Genocide is Israel’s Strategy

Israel is losing the battle. They cannot afford to remain fully mobilized this long, even with unlimited US financial support. It is estimated that despite limited commercial flights, more than a quarter million Israelis have left the country. This is also the number that have evacuated settlements in both the south, in a large radius around Gaza, and in a wide ribbon along the northern border with Lebanon.

Israel is not used to this, and despite its sophisticated military equipment, it depends upon concluding its combat quickly and overwhelmingly. The problem is that it can’t. Hamas is too well dug in, and Hezbollah is too strong. Both have their own sophisticated equipment, despite an absence of navy and air force. Their strategy has been to make air and naval forces largely useless against them by means of a vast and well equipped underground network of reinforced, sealed and well defended tunnels. Their strategy is attrition: to draw out the conflict longer than Israelis are willing or able to endure.

It appears to be effective. Israelis are taking casualties at a rate to which they are not accustomed. This is making them slower and more cautious, except in the air, and it is disrupting civilian life to an unprecedented extent. The resistance forces of the Palestinians and their allies have planned for a confrontation of unlimited duration, while Israel plans only short, massive attacks designed for a quick, decisive victory, which in this case is illusive.

This is the main reason they have chosen genocide as a tactic. They reason that massive, horrible deaths of vulnerable civil Palestinians, mainly women and children, will force Hamas, Hezbollah and their allies to take risks and expose themselves. But genocide is not working. And when it doesn’t, Israel’s answer is to use more genocide.

Gaza is largely without food, medicine, electricity, fuel or potable water. Israel is trying to force a panicking population to leave or die. If they leave, it is to the Sinai, never to return to their own country. That suits Israel, but not Egypt, which has arrayed a solid row of tanks and other equipment along the border to prevent being forced to admit the Palestinian population.

This is why Israel is resorting to bombing hospitals, schools, mosques and even the few churches of the tiny Christian community that opened their doors to their Muslim brothers and sisters seeking refuge. The Israeli strategy seems to be that when pictures of gaunt living skeletons of children and mounds of corpses begin to be estimated in the hundreds of thousands, or more, the fighters will become desperate and/or the international community will compel Egypt to open its doors.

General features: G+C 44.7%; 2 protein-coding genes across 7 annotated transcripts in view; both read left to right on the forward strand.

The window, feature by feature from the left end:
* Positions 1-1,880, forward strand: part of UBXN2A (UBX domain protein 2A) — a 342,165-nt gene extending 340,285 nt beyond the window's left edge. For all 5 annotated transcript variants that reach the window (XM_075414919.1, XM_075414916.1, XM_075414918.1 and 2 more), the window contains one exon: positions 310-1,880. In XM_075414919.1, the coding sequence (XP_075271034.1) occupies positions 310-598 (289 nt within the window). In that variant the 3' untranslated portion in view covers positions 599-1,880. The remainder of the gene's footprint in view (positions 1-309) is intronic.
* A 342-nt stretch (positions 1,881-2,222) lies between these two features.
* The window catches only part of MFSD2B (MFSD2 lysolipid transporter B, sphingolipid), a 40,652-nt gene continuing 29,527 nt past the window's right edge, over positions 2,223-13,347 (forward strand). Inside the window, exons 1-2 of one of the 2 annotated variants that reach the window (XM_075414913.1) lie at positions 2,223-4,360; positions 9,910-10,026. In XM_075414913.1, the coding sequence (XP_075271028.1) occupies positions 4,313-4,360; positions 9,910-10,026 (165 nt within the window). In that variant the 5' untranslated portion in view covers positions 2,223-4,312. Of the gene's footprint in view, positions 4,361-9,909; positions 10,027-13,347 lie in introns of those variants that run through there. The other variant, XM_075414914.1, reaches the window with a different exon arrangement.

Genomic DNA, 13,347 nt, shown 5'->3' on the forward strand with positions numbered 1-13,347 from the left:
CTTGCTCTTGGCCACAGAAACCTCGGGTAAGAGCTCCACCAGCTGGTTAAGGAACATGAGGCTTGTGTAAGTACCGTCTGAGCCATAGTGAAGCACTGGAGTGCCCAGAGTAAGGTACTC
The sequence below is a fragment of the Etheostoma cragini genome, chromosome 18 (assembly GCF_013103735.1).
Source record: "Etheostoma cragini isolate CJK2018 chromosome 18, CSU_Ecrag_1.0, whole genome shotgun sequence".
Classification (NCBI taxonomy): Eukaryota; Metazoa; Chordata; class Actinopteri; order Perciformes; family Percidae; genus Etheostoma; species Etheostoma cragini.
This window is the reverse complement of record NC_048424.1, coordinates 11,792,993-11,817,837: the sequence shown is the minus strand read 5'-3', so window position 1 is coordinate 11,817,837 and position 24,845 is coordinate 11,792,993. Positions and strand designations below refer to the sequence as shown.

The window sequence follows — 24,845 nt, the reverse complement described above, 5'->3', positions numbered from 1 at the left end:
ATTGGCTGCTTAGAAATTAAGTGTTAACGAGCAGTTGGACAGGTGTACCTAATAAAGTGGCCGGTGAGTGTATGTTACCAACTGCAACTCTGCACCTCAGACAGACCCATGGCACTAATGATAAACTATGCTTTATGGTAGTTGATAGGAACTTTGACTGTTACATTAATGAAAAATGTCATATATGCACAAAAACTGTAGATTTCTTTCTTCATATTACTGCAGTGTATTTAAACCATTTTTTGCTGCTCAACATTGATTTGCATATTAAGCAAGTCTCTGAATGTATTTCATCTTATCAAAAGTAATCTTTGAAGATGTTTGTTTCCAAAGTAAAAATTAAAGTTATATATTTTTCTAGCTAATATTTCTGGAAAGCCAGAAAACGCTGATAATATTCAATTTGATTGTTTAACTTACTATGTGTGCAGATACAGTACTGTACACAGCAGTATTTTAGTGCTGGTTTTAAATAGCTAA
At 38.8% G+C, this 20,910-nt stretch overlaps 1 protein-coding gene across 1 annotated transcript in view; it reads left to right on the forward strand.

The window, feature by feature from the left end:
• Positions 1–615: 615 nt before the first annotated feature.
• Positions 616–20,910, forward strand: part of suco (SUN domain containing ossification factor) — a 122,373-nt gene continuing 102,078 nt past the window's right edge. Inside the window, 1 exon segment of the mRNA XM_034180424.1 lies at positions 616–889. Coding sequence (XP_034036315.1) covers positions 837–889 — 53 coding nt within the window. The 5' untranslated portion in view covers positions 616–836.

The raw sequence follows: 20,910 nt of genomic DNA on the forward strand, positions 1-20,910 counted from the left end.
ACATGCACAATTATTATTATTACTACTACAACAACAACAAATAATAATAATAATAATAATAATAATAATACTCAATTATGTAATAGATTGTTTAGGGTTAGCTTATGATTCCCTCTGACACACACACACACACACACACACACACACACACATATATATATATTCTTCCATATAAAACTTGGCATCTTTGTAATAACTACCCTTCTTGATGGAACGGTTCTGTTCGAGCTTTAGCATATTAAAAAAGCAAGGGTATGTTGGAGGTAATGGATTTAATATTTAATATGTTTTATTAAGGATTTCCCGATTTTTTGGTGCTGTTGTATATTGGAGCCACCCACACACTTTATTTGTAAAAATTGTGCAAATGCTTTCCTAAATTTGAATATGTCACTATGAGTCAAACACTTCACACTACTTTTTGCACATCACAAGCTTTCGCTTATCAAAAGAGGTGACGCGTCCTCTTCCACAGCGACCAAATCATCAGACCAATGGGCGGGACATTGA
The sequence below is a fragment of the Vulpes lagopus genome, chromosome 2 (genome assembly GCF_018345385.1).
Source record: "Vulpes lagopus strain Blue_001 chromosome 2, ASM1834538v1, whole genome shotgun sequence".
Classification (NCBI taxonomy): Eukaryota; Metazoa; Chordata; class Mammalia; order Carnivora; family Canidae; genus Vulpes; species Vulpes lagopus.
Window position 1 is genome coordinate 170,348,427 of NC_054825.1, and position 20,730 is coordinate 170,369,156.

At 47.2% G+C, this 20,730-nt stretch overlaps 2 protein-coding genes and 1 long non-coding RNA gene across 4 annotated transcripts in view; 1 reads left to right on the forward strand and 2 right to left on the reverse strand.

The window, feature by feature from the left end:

The strategy could backfire. The international community could become so horrified that no amount of hasbara [friendly media] will cover such epic crimes. Instead, their staunchest allies may be forced to abandon them, and other powers may enter the fray on the side of the Palestinians. At that point, the consequences become unpredictable. Demonstrations by the millions are already beginning to occur around the globe. At least one prominent voice in Israel has suggested the nuclear option.

The call for a ceasefire is becoming louder, but Israel sees that as a Palestinian win, and the Palestinian factions have little stomach for returning to the status quo ante, which means little more than confinement to destitute concentration camps or “reservations”. Caring people from around the globe are beginning to mobilize near the conflict zone, to try to, at minimum, allow the resumption of humanitarian aid, fuel, electricity and water to the besieged, starving, sick, parched and dying people of Gaza.

This is just the beginning. Things could change very quickly, for good or bad.

Paul Larudee is a retired academic and current administrator of a nonprofit human rights and humanitarian aid organization. Read other articles by Paul.